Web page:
It’s been a dozen years since Brown University Warren Alpert Medical School professors Yow-Pin Lim and Douglas Hixson made the jump from scientists to entrepreneurs with the founding of ProThera Biologics LLC.
Now, backed by more than $8 million in state and federal research investments, ProThera can see a day when its work on life-threatening diseases will become a treatment.
The East Providence startup is encouraged by the results of an animal study funded by the National Institutes of Health into whether its technology is an effective protection against anthrax.
The company recently moved into a new office and laboratory space in the former FujiFilms building on Massasoit Avenue in the waterfront district, which will allow it to scale up production of trial materials.
And after being funded through government grants and Rhode Island’s Slater Technology Fund to this point, Lim said ProThera is now looking for investors. “When we started, we didn’t know what this molecule could do,” Lim said, “and now we know more clearly the potential. The approval we got in principle and in several animal models gives us more confidence, we are on the right track.”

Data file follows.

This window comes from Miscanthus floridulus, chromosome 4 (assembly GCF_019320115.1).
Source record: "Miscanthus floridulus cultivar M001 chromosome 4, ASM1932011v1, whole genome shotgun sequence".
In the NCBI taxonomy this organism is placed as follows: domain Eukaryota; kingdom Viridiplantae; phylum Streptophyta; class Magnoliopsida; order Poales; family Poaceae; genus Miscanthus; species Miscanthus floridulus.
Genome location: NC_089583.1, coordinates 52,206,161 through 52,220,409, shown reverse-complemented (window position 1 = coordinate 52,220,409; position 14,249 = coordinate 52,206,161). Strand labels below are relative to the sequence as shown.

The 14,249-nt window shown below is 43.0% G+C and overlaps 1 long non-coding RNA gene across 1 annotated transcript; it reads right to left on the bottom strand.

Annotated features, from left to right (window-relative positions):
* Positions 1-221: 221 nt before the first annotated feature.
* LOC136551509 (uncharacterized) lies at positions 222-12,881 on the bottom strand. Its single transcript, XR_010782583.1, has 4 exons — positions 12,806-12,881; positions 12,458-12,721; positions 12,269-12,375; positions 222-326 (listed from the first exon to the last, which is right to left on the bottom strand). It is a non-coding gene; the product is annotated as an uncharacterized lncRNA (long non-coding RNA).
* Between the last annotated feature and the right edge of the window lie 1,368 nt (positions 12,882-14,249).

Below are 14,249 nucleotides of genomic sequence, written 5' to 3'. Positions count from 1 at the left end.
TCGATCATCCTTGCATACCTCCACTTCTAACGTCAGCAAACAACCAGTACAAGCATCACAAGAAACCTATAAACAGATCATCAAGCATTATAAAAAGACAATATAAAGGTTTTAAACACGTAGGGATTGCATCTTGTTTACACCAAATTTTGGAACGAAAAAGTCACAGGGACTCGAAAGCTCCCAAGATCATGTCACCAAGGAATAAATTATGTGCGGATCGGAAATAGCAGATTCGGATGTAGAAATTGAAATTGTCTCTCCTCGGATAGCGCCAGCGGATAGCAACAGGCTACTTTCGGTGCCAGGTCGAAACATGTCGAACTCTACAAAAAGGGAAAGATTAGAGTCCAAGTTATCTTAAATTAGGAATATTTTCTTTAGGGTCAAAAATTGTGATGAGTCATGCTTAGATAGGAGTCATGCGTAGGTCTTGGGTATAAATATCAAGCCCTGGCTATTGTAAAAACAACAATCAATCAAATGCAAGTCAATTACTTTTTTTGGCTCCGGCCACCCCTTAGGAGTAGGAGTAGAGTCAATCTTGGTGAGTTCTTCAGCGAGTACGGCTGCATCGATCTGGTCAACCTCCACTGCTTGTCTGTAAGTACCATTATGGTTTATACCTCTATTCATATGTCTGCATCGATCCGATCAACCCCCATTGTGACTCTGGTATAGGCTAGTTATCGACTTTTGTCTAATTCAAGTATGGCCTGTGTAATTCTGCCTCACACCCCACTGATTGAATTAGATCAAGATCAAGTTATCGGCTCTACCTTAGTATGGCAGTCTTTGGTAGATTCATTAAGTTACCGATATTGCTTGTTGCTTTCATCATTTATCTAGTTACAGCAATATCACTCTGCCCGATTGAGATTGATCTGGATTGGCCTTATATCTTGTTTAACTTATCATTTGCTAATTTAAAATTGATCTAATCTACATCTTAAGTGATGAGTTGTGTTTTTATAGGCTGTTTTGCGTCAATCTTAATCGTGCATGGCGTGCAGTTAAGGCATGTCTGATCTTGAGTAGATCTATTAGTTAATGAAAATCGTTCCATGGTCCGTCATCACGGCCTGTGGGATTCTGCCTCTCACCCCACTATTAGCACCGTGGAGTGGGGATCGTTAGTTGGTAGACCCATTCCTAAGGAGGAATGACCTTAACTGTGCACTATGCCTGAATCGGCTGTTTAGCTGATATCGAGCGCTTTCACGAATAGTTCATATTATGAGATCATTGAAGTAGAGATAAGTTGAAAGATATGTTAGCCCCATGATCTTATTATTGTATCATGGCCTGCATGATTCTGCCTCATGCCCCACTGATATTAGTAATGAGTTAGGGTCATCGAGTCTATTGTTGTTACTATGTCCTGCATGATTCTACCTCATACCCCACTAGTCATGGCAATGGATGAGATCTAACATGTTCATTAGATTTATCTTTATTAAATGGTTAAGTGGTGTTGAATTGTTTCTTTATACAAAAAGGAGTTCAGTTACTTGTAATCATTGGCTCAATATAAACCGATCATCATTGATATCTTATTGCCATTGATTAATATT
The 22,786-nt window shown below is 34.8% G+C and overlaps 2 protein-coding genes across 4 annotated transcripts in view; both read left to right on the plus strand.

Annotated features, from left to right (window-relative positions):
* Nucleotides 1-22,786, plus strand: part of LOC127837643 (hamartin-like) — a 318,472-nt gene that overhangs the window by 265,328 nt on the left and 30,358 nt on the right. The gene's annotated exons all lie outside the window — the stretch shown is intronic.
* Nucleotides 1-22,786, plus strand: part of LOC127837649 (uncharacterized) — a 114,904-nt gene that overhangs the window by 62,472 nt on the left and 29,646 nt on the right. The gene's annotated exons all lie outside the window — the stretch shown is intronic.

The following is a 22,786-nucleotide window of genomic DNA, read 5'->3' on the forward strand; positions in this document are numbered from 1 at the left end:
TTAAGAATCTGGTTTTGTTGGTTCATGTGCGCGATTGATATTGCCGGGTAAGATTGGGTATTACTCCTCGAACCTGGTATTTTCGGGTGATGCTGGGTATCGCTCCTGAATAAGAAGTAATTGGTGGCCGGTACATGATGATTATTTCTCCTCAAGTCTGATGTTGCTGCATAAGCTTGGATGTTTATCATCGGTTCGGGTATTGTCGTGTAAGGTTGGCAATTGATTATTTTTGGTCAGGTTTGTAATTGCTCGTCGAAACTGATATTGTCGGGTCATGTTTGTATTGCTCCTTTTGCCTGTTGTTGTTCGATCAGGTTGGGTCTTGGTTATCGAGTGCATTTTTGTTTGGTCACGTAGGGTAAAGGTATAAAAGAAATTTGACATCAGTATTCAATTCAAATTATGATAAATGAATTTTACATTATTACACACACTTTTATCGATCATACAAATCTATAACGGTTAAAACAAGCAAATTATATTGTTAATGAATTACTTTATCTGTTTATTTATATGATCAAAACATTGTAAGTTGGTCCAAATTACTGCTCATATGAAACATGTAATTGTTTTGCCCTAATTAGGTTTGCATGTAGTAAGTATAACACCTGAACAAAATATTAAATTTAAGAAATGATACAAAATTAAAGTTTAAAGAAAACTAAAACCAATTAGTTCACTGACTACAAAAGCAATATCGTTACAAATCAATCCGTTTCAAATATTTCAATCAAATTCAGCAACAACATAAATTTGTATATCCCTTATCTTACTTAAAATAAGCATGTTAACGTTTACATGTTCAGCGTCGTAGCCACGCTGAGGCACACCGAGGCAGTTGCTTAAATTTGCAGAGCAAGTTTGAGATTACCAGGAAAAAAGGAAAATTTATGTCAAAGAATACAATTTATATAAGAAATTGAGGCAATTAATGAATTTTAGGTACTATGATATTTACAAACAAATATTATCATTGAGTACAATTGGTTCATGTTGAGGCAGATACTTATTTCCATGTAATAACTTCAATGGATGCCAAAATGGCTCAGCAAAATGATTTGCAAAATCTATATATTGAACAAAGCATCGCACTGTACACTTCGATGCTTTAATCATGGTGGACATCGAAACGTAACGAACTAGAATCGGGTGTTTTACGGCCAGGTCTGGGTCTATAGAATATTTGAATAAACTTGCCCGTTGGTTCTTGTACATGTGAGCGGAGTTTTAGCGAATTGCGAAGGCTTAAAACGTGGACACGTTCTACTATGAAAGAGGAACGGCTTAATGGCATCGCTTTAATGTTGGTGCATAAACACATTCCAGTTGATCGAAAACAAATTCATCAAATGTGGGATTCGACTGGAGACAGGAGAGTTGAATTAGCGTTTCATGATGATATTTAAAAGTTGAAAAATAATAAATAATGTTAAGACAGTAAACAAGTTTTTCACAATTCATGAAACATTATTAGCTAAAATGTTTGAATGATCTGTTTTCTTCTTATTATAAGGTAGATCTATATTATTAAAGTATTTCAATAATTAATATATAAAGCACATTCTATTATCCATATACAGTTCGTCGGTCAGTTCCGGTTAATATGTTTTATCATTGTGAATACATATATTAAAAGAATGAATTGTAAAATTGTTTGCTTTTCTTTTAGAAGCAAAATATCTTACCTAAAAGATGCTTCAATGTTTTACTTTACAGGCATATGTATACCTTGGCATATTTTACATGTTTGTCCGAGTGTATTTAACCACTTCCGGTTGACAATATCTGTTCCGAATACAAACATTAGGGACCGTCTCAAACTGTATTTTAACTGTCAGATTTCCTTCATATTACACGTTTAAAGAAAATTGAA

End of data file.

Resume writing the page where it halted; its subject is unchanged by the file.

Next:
ProThera’s first chance to implement its research could come next year with the conclusion of the animal study, which is expected to provide the data needed to market a treatment to the U.S. government as a bio-defense agent.
Like most biotech concerns, reaching a broader medical market will take still longer due to the demands of the Food and Drug Administration pharmaceutical approval process.
“Right now we are testing efficacy on anthrax, but it could be avian flu or swine flu or a number of biological agents – the problem now is it is one bug one drug, but potentially how many drugs can be bioweapons,” Lim said. “Biodefense is one thing, but our focus ultimately is sepsis, systemic inflammation. We can use this for a whole range of clinical diseases.”
The idea behind ProThera Biologics is actually a set of proteins produced by the liver, called inter-alpha inhibitors, whose properties were discovered accidentally in the labs of Rhode Island Hospital.
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